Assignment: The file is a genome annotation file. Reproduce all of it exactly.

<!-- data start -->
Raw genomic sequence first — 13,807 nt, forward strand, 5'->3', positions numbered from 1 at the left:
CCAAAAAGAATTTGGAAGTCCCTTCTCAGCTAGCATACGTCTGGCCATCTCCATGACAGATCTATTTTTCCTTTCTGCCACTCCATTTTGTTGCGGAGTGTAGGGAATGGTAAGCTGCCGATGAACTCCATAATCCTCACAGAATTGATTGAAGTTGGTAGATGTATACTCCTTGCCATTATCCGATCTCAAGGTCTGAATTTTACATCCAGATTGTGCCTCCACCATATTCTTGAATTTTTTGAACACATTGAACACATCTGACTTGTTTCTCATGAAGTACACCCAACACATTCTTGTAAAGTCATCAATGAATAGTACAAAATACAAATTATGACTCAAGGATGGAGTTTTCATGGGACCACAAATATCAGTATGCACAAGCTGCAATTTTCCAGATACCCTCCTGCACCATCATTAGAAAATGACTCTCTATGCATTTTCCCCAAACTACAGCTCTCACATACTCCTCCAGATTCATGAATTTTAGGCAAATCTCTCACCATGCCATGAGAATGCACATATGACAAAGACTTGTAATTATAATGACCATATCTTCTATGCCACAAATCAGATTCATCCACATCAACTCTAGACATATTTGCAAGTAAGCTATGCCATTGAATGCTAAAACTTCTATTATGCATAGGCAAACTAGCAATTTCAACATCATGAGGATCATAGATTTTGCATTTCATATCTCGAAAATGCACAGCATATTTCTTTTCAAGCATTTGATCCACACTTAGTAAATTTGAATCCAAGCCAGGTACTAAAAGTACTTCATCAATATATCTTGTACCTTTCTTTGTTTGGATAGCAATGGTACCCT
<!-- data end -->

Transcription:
Raw genomic sequence first — 13,807 nt, forward strand, 5'->3', positions numbered from 1 at the left:
CCAAAAAGAATTTGGAAGTCCCTTCTCAGCTAGCATACGTCTGGCCATCTCCATGACAGATCTATTTTTCCTTTCTGCCACTCCATTTTGTTGCGGAGTGTAGGGAATGGTAAGCTGCCGATGAACTCCATAATCCTCACAGAATTGATTGAAGTTGGTAGATGTATACTCCTTGCCATTATCCGATCTCAAGGTCTGAATTTTACATCCAGATTGTGCCTCCACCATATTCTTGAATTTTTTGAACACATTGAACACATCTGACTTGTTTCTCATGAAGTACACCCAACACATTCTTGTAAAGTCATCAATGAATAGTACAAAATACAAATTATGACTCAAGGATGGAGTTTTCATGGGACCACAAATATCAGTATGCACAAGCTGCAATTTTCCAGATACCCTCCTGCACCATCATTAGAAAATGACTCTCTATGCATTTTCCCCAAACTACAGCTCTCACATACTCCTCCAGATTCATGAATTTTAGGCAAATCTCTCACCATGCCATGAGAATGCACATATGACAAAGACTTGTAATTATAATGACCATATCTTCTATGCCACAAATCAGATTCATCCACATCAACTCTAGACATATTTGCAAGTAAGCTATGCCATTGAATGCTAAAACTTCTATTATGCATAGGCAAACTAGCAATTTCAACATCATGAGGATCATAGATTTTGCATTTCATATCTCGAAAATGCACAGCATATTTCTTTTCAAGCATTTGATCCACACTTAGTAAATTTGAATCCAAGCCAGGTACTAAAAGTACTTCATCAATATATCTTGTACCTTTCTTTGTTTGGATAGCAATGGTACCCT